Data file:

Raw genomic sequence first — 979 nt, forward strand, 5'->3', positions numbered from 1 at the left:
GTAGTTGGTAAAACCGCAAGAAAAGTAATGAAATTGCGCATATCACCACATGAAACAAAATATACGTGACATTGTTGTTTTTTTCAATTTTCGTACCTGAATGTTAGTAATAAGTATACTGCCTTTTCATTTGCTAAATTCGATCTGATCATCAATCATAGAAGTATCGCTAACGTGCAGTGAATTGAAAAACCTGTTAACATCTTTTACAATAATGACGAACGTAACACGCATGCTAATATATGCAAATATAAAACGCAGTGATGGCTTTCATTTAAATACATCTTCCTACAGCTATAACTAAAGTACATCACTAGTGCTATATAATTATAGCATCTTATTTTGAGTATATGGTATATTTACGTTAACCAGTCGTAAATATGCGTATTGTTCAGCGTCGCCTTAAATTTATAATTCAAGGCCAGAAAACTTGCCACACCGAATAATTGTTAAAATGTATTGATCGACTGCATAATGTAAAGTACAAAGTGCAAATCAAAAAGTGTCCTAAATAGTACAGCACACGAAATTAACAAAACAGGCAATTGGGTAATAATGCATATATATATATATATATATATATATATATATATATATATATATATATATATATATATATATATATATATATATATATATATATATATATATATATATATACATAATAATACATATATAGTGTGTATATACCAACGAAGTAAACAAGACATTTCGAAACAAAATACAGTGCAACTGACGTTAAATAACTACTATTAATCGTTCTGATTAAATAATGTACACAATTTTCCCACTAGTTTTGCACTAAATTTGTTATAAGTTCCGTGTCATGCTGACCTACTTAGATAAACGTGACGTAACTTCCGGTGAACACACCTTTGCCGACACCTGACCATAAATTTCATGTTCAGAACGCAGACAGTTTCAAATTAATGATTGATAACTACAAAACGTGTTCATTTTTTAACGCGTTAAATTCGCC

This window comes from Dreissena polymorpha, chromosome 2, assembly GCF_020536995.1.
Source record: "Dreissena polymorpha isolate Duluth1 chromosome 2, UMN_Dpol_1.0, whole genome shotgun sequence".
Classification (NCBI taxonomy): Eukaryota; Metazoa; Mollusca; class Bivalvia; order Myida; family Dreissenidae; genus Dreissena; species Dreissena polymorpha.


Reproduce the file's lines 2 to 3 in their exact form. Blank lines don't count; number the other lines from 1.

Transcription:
GTAGTTGGTAAAACCGCAAGAAAAGTAATGAAATTGCGCATATCACCACATGAAACAAAATATACGTGACATTGTTGTTTTTTTCAATTTTCGTACCTGAATGTTAGTAATAAGTATACTGCCTTTTCATTTGCTAAATTCGATCTGATCATCAATCATAGAAGTATCGCTAACGTGCAGTGAATTGAAAAACCTGTTAACATCTTTTACAATAATGACGAACGTAACACGCATGCTAATATATGCAAATATAAAACGCAGTGATGGCTTTCATTTAAATACATCTTCCTACAGCTATAACTAAAGTACATCACTAGTGCTATATAATTATAGCATCTTATTTTGAGTATATGGTATATTTACGTTAACCAGTCGTAAATATGCGTATTGTTCAGCGTCGCCTTAAATTTATAATTCAAGGCCAGAAAACTTGCCACACCGAATAATTGTTAAAATGTATTGATCGACTGCATAATGTAAAGTACAAAGTGCAAATCAAAAAGTGTCCTAAATAGTACAGCACACGAAATTAACAAAACAGGCAATTGGGTAATAATGCATATATATATATATATATATATATATATATATATATATATATATATATATATATATATATATATATATATATATATATATATATATATATATATATATATACATAATAATACATATATAGTGTGTATATACCAACGAAGTAAACAAGACATTTCGAAACAAAATACAGTGCAACTGACGTTAAATAACTACTATTAATCGTTCTGATTAAATAATGTACACAATTTTCCCACTAGTTTTGCACTAAATTTGTTATAAGTTCCGTGTCATGCTGACCTACTTAGATAAACGTGACGTAACTTCCGGTGAACACACCTTTGCCGACACCTGACCATAAATTTCATGTTCAGAACGCAGACAGTTTCAAATTAATGATTGATAACTACAAAACGTGTTCATTTTTTAACGCGTTAAATTCGCC

This window comes from Dreissena polymorpha, chromosome 2, assembly GCF_020536995.1.